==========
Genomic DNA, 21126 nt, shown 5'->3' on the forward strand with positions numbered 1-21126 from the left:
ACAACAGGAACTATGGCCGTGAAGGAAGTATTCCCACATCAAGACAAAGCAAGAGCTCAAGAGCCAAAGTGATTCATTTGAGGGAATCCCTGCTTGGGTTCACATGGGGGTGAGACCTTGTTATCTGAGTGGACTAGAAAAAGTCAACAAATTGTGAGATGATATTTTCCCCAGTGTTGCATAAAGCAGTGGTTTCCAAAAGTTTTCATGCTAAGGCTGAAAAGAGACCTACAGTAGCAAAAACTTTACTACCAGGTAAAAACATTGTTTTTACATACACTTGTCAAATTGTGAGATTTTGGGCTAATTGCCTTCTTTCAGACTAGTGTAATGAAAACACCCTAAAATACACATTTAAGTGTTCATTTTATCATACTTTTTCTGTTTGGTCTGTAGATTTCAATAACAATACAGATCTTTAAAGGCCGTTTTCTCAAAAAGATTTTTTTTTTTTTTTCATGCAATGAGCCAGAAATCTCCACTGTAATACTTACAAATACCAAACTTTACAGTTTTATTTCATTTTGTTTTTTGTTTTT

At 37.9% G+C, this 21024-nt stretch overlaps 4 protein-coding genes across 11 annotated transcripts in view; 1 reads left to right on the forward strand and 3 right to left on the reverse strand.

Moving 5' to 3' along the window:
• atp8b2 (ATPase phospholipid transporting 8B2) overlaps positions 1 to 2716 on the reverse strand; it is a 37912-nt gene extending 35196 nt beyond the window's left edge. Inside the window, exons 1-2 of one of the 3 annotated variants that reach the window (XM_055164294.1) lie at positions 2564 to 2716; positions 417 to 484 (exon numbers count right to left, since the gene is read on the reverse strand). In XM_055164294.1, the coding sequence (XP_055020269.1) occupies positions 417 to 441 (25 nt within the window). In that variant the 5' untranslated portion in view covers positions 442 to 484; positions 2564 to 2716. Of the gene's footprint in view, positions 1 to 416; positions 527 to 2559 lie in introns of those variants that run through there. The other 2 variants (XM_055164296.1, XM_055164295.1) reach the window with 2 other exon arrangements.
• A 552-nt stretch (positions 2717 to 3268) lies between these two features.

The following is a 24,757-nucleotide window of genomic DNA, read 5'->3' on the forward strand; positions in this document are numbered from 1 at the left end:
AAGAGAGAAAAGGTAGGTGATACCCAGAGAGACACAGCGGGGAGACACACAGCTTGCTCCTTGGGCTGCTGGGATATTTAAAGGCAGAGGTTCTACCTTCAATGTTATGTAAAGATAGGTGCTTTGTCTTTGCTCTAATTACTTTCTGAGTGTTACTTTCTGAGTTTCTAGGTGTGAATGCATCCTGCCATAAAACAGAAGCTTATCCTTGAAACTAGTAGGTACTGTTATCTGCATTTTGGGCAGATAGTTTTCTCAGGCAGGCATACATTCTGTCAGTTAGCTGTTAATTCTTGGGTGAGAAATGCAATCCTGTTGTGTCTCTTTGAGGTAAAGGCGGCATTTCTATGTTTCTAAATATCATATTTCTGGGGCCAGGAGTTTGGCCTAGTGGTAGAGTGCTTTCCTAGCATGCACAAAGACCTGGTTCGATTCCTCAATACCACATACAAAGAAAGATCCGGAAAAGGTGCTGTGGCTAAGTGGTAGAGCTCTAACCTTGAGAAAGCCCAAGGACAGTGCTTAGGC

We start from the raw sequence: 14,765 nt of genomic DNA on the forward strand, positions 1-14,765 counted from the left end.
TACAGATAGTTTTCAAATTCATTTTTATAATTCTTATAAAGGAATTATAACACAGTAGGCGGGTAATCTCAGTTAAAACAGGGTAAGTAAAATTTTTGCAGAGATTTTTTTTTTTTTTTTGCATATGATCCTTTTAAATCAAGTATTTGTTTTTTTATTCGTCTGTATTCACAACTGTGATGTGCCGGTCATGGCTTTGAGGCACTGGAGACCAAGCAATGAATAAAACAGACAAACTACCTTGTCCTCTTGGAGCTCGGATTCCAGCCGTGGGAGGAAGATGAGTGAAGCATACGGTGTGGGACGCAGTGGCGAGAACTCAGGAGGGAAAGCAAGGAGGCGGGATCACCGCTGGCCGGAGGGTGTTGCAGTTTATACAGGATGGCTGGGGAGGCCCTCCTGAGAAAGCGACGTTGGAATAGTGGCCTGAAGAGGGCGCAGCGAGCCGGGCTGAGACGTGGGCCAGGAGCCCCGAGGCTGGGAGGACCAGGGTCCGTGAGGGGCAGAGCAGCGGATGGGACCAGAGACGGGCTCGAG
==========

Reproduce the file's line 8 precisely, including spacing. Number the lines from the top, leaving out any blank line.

AAGAGAGAAAAGGTAGGTGATACCCAGAGAGACACAGCGGGGAGACACACAGCTTGCTCCTTGGGCTGCTGGGATATTTAAAGGCAGAGGTTCTACCTTCAATGTTATGTAAAGATAGGTGCTTTGTCTTTGCTCTAATTACTTTCTGAGTGTTACTTTCTGAGTTTCTAGGTGTGAATGCATCCTGCCATAAAACAGAAGCTTATCCTTGAAACTAGTAGGTACTGTTATCTGCATTTTGGGCAGATAGTTTTCTCAGGCAGGCATACATTCTGTCAGTTAGCTGTTAATTCTTGGGTGAGAAATGCAATCCTGTTGTGTCTCTTTGAGGTAAAGGCGGCATTTCTATGTTTCTAAATATCATATTTCTGGGGCCAGGAGTTTGGCCTAGTGGTAGAGTGCTTTCCTAGCATGCACAAAGACCTGGTTCGATTCCTCAATACCACATACAAAGAAAGATCCGGAAAAGGTGCTGTGGCTAAGTGGTAGAGCTCTAACCTTGAGAAAGCCCAAGGACAGTGCTTAGGC